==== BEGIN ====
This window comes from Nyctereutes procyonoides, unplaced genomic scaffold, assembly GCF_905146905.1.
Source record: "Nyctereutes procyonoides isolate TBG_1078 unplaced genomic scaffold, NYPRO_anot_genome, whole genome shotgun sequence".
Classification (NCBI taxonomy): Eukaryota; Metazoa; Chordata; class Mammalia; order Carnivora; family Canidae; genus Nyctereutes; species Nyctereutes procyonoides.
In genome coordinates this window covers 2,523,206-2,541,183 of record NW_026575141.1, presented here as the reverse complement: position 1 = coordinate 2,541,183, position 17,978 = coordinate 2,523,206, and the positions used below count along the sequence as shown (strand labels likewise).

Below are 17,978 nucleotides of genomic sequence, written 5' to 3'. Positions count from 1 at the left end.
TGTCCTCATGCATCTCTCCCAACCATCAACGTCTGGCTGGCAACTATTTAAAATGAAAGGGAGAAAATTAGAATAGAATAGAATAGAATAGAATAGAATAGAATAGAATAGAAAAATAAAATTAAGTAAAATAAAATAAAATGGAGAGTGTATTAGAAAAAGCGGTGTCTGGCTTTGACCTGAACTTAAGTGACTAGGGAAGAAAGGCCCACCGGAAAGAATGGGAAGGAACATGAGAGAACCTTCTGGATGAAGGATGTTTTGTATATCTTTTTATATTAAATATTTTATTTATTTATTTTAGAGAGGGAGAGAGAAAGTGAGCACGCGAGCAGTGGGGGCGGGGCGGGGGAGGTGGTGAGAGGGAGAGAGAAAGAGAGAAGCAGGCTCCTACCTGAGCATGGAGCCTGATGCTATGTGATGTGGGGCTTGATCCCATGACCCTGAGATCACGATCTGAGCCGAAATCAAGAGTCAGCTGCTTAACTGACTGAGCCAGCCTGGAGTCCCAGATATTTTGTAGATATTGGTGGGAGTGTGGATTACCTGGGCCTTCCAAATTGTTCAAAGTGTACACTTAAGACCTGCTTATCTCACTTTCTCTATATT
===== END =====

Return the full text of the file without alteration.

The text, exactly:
This window comes from Nyctereutes procyonoides, unplaced genomic scaffold, assembly GCF_905146905.1.
Source record: "Nyctereutes procyonoides isolate TBG_1078 unplaced genomic scaffold, NYPRO_anot_genome, whole genome shotgun sequence".
Classification (NCBI taxonomy): Eukaryota; Metazoa; Chordata; class Mammalia; order Carnivora; family Canidae; genus Nyctereutes; species Nyctereutes procyonoides.
In genome coordinates this window covers 2,523,206-2,541,183 of record NW_026575141.1, presented here as the reverse complement: position 1 = coordinate 2,541,183, position 17,978 = coordinate 2,523,206, and the positions used below count along the sequence as shown (strand labels likewise).

Below are 17,978 nucleotides of genomic sequence, written 5' to 3'. Positions count from 1 at the left end.
TGTCCTCATGCATCTCTCCCAACCATCAACGTCTGGCTGGCAACTATTTAAAATGAAAGGGAGAAAATTAGAATAGAATAGAATAGAATAGAATAGAATAGAATAGAATAGAAAAATAAAATTAAGTAAAATAAAATAAAATGGAGAGTGTATTAGAAAAAGCGGTGTCTGGCTTTGACCTGAACTTAAGTGACTAGGGAAGAAAGGCCCACCGGAAAGAATGGGAAGGAACATGAGAGAACCTTCTGGATGAAGGATGTTTTGTATATCTTTTTATATTAAATATTTTATTTATTTATTTTAGAGAGGGAGAGAGAAAGTGAGCACGCGAGCAGTGGGGGCGGGGCGGGGGAGGTGGTGAGAGGGAGAGAGAAAGAGAGAAGCAGGCTCCTACCTGAGCATGGAGCCTGATGCTATGTGATGTGGGGCTTGATCCCATGACCCTGAGATCACGATCTGAGCCGAAATCAAGAGTCAGCTGCTTAACTGACTGAGCCAGCCTGGAGTCCCAGATATTTTGTAGATATTGGTGGGAGTGTGGATTACCTGGGCCTTCCAAATTGTTCAAAGTGTACACTTAAGACCTGCTTATCTCACTTTCTCTATATT